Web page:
An interview with Philippe Margotin and Jean-Michel Guesdon, authors of All the Songs: The Story Behind Every Beatles Release.
As summer unofficially comes to a close, Library Journal and School Library Journal staff are parsing pop culture, reading about sex-ed teachers, finding reasons to live and to die, and sleuthing the mysteries within and without. Happy post–Labor Day reading, and here’s to nearly three more weeks of official summer! Mahnaz Dar, Associate Editor, LJ I’m currently reading Tom Perrotta’s [...]
With the completion of the Penguin Random House merger on July 1, the company is now the world’s largest consumer book publisher. The newly formed company will have $3.9 billion in revenue, 10,000 employees, nearly 250 imprints, and a global reach, combining Random House’s strength in Latin America with Penguin’s hold in India and China. Penguin Random House will publish 15,000 new titles a year, about one-quarter of the world’s English-language books. What will this mean for the publishing landscape?
My favorite comment on the merger of Penguin and Random House was in an Op Ed in the New York Times. “[M]aybe Random Penguin, as a few wags have suggested, would have been a more apt name.” (The name was widely tweeted and depicted as well.) I can see the image in my own mind, an even more eccentric-looking penguin than Penguin’s own, looking around with a slightly drunken gaze. It is so much more satisfying than the temporary logo.
It’s that time of year again: school is starting in a few days. I’m booking orientations and classes for my areas of liaison (which include Freshman Seminars, the Center for Jewish Studies, the Center for Middle Eastern Studies, and the Department of Near Eastern Languages and Civilizations), so I’m looking forward to meeting a whole [...]
The Wilmington Memorial Library in Massachusetts created a community supported agriculture pick-up point in June for Wilmington residents who have CSA shares with Farmer Dave's of Dracut.
Just announced by Amazon.com. Kindle Matchbook will launch in October. From the Announcement: Amazon today introduced Kindle MatchBook, a new benefit that gives customers the option to buy–for $2.99, $1.99, $0.99, or free–the Kindle edition of print books they have purchased new from Amazon. [Our emphasis] Print purchases all the way back to 1995–when Amazon [...]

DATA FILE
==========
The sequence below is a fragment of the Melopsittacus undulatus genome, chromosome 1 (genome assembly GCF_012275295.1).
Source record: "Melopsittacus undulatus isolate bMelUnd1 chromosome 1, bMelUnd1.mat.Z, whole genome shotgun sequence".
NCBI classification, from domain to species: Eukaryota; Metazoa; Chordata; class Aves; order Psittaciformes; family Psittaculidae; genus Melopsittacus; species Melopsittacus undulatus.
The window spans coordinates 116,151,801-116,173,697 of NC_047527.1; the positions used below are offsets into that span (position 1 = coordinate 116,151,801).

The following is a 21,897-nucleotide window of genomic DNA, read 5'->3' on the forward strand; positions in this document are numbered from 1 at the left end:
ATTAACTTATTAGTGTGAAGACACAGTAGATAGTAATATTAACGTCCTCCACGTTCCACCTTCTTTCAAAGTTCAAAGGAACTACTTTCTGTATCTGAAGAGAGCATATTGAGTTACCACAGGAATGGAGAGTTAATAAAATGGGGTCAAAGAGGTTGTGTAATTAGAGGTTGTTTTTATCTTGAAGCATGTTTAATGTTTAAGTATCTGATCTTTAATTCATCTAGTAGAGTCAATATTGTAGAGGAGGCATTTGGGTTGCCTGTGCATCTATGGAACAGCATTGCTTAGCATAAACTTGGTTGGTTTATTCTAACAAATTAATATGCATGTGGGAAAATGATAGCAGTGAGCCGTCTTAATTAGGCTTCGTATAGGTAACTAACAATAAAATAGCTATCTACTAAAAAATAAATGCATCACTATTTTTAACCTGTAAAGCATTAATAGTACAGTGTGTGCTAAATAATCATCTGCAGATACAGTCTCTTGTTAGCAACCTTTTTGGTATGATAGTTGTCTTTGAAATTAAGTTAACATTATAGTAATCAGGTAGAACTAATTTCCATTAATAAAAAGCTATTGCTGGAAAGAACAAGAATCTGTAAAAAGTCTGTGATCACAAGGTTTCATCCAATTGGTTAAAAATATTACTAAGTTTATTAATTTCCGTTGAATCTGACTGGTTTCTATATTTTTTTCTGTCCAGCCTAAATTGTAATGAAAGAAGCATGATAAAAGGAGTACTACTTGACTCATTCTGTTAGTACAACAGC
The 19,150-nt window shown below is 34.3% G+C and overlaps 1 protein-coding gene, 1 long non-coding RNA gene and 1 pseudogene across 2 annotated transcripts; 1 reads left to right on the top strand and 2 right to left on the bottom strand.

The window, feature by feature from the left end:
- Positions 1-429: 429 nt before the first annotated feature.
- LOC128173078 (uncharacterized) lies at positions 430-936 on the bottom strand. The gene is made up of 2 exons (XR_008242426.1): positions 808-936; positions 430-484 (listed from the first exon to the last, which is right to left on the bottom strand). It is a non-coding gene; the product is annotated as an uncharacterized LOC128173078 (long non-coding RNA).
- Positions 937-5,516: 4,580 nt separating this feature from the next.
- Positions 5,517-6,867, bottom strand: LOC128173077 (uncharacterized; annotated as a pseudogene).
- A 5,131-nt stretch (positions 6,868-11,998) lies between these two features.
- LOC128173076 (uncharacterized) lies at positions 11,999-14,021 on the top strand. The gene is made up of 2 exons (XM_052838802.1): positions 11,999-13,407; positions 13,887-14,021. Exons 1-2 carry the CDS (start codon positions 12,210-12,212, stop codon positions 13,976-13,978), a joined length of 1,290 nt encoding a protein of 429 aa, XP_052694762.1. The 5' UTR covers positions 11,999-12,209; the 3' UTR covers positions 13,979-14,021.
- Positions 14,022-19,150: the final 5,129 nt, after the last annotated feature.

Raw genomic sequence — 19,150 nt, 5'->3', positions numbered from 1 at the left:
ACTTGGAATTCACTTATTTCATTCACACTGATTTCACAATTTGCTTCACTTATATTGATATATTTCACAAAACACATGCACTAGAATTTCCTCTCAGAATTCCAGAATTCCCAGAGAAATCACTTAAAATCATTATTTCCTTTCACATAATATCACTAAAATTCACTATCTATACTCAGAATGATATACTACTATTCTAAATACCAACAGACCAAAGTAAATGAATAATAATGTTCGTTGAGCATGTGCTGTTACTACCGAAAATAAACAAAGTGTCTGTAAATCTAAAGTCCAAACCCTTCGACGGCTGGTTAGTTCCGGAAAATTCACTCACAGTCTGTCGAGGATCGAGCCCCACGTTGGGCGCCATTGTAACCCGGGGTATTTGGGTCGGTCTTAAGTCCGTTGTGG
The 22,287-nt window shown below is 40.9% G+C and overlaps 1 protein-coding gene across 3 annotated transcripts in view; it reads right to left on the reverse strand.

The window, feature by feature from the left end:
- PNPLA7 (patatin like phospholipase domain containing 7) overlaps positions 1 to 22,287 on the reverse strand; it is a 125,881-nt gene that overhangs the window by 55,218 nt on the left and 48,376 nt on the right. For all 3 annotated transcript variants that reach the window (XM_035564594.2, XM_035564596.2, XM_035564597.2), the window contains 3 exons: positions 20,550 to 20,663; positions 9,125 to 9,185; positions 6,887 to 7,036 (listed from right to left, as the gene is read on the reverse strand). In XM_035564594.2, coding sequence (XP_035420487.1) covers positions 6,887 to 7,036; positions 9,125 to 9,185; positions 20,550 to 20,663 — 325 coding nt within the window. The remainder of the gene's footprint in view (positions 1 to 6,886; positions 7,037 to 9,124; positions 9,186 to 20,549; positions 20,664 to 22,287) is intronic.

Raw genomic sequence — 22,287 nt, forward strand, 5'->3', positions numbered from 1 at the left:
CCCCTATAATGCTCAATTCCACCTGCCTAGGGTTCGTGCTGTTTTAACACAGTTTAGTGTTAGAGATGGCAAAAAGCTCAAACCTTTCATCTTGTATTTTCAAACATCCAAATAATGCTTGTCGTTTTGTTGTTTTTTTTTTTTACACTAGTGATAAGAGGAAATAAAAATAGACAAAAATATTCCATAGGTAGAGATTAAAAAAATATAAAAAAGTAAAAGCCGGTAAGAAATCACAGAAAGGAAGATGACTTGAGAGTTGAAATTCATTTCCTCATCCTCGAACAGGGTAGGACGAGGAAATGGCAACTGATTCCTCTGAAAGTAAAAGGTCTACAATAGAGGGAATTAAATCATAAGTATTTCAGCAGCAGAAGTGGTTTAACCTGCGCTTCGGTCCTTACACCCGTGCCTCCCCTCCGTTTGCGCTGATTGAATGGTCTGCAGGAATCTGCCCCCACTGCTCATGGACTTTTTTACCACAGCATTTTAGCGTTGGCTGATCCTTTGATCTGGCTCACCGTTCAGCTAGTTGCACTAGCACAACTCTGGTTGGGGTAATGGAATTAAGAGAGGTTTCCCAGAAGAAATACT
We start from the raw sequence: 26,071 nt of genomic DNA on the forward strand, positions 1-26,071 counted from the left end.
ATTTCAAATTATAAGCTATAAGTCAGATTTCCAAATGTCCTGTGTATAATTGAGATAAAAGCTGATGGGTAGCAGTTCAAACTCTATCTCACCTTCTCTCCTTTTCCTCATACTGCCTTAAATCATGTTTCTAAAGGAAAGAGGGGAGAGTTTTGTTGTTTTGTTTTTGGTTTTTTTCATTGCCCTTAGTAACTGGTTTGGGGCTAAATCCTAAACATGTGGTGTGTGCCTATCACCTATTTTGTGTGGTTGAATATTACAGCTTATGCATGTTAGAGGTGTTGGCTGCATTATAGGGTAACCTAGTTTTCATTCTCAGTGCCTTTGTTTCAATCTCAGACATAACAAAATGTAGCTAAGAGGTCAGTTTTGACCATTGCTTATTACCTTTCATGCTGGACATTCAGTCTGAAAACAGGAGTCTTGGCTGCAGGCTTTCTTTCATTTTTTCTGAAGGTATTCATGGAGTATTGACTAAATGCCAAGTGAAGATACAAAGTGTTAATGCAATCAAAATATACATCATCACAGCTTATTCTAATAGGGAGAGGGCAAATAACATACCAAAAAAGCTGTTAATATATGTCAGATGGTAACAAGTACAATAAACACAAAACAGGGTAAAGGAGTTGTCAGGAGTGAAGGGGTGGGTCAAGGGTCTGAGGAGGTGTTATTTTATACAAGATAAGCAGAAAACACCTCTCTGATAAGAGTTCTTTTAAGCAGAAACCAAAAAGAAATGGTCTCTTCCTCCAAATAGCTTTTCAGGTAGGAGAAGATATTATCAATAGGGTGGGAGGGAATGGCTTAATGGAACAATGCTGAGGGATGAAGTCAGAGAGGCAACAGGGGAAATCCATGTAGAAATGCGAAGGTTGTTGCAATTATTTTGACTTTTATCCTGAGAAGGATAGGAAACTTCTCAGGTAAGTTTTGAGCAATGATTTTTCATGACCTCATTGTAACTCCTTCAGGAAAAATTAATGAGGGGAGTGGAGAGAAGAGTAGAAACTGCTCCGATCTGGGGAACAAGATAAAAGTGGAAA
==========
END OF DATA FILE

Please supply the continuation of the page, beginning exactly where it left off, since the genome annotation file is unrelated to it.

The new library is a partnership between the Southern Food and Beverage Museum (SoFab) and the New Orleans Public Library. From NOLA.com: New Orleans’ newest resource for chefs, cooks and culinary historians will open Oct. 30. At 2 p.m., there will be an opening ceremony for the new SoFab Culinary Library at 1609 Oretha Castle Haley Blvd. The joint project [...]
15 titles for October, Breast Cancer Awareness Month.
First novels offer the delights of discovery and the thrill of new possibilities to echo nicely the change of seasons
The Gigabit Library Network (GLN) has announced that libraries from around the U.S. will begin testing super wi-fi technology during a four month trial. Super wi-fi? From the GLN Web Site: Unlike traditional wifi, Super Wi-Fi (though currently capable of less data throughput) has advantages both in a range measured in miles and in its [...]
A look at mysteries set during Victorian England.
LJ interviews columnist Neal Wyatt on her Isadore Gilbert Mudge award win.
The latest mystery series releases
Reviews of The Way West, Blood of Dragons, The Other Typist, plus a full list of Audio reviews from the August 2013 issue.
The Reader's Shelf emphasizes a mix of fiction, memoir, and journalism.
A high recommendation for Brooks's latest "Shannara" title, a gripping good read from Gibson, Graham's first novel will appeal to most fiction listeners, and Wingate's latest is for romance and inspirational fiction listeners
Spotlight on gay, lesbian, bisexual, transgender, and intersex literature.
A Q&A between author Darynda Jones and narrator Lorelei King.
Reference Short Takes reviews from the August 2013 issue.